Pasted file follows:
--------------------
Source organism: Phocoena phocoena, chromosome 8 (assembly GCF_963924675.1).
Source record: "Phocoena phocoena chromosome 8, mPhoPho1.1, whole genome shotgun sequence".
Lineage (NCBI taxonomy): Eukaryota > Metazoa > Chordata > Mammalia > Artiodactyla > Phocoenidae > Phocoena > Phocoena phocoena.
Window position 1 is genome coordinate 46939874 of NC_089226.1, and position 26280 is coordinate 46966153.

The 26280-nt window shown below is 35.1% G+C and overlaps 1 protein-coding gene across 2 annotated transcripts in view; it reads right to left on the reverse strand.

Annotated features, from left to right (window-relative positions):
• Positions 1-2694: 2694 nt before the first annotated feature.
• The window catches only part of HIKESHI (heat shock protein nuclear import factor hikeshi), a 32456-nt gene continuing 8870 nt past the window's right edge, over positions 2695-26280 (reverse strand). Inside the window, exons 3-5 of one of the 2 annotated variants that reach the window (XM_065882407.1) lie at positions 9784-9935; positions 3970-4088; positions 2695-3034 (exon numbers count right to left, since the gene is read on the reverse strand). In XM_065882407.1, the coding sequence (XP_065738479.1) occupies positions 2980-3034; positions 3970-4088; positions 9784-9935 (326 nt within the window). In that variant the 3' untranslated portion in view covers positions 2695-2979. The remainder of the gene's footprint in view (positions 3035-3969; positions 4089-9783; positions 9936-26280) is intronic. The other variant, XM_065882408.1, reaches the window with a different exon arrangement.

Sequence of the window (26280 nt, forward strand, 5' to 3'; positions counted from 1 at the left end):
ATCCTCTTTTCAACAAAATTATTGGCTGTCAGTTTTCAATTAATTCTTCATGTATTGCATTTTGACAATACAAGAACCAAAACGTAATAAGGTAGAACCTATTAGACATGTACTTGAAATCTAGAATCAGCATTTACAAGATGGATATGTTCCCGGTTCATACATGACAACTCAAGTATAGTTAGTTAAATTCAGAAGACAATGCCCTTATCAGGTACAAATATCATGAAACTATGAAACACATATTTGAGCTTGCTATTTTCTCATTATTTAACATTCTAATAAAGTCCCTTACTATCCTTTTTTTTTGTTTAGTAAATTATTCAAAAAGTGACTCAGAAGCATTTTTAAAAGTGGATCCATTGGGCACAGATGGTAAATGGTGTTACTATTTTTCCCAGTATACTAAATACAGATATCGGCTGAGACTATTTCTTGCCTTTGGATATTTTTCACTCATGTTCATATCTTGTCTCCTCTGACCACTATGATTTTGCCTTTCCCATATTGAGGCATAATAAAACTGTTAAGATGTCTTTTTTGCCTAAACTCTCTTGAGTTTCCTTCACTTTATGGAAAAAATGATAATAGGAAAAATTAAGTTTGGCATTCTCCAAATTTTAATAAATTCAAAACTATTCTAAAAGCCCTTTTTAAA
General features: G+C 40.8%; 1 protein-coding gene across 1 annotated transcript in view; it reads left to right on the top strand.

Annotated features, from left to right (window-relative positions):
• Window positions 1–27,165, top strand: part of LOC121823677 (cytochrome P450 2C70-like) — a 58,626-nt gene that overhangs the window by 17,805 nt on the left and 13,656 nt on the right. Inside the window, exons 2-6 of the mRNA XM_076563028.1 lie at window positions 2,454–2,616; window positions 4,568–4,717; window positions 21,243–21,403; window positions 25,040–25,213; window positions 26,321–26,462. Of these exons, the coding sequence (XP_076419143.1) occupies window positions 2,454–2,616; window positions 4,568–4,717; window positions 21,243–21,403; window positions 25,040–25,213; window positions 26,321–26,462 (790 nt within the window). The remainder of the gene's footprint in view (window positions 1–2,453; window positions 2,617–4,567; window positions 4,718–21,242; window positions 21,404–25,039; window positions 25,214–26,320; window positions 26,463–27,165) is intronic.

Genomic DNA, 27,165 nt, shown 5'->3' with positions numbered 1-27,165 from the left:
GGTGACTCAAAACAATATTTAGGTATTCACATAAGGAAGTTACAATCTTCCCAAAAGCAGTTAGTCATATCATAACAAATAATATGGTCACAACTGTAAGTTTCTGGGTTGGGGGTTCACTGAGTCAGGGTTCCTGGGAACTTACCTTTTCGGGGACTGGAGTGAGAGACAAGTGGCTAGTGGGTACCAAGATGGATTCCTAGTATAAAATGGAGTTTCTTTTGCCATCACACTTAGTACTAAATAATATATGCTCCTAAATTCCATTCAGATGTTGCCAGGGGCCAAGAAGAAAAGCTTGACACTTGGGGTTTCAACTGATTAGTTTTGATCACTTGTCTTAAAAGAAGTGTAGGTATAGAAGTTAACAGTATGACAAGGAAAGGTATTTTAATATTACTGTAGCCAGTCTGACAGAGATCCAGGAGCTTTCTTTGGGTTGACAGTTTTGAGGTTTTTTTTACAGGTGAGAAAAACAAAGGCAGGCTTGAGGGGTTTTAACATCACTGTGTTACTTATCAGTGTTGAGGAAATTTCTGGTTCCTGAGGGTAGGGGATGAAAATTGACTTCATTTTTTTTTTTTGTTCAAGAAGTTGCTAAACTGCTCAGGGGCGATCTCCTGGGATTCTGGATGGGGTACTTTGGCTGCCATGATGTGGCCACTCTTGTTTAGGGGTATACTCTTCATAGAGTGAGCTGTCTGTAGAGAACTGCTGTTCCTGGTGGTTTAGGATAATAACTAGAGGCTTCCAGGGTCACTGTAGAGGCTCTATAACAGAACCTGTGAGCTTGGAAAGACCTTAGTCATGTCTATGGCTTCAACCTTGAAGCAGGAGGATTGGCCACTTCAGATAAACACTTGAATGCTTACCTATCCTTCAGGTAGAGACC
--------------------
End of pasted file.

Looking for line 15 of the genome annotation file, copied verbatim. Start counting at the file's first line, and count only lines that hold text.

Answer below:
GGTGACTCAAAACAATATTTAGGTATTCACATAAGGAAGTTACAATCTTCCCAAAAGCAGTTAGTCATATCATAACAAATAATATGGTCACAACTGTAAGTTTCTGGGTTGGGGGTTCACTGAGTCAGGGTTCCTGGGAACTTACCTTTTCGGGGACTGGAGTGAGAGACAAGTGGCTAGTGGGTACCAAGATGGATTCCTAGTATAAAATGGAGTTTCTTTTGCCATCACACTTAGTACTAAATAATATATGCTCCTAAATTCCATTCAGATGTTGCCAGGGGCCAAGAAGAAAAGCTTGACACTTGGGGTTTCAACTGATTAGTTTTGATCACTTGTCTTAAAAGAAGTGTAGGTATAGAAGTTAACAGTATGACAAGGAAAGGTATTTTAATATTACTGTAGCCAGTCTGACAGAGATCCAGGAGCTTTCTTTGGGTTGACAGTTTTGAGGTTTTTTTTACAGGTGAGAAAAACAAAGGCAGGCTTGAGGGGTTTTAACATCACTGTGTTACTTATCAGTGTTGAGGAAATTTCTGGTTCCTGAGGGTAGGGGATGAAAATTGACTTCATTTTTTTTTTTTGTTCAAGAAGTTGCTAAACTGCTCAGGGGCGATCTCCTGGGATTCTGGATGGGGTACTTTGGCTGCCATGATGTGGCCACTCTTGTTTAGGGGTATACTCTTCATAGAGTGAGCTGTCTGTAGAGAACTGCTGTTCCTGGTGGTTTAGGATAATAACTAGAGGCTTCCAGGGTCACTGTAGAGGCTCTATAACAGAACCTGTGAGCTTGGAAAGACCTTAGTCATGTCTATGGCTTCAACCTTGAAGCAGGAGGATTGGCCACTTCAGATAAACACTTGAATGCTTACCTATCCTTCAGGTAGAGACC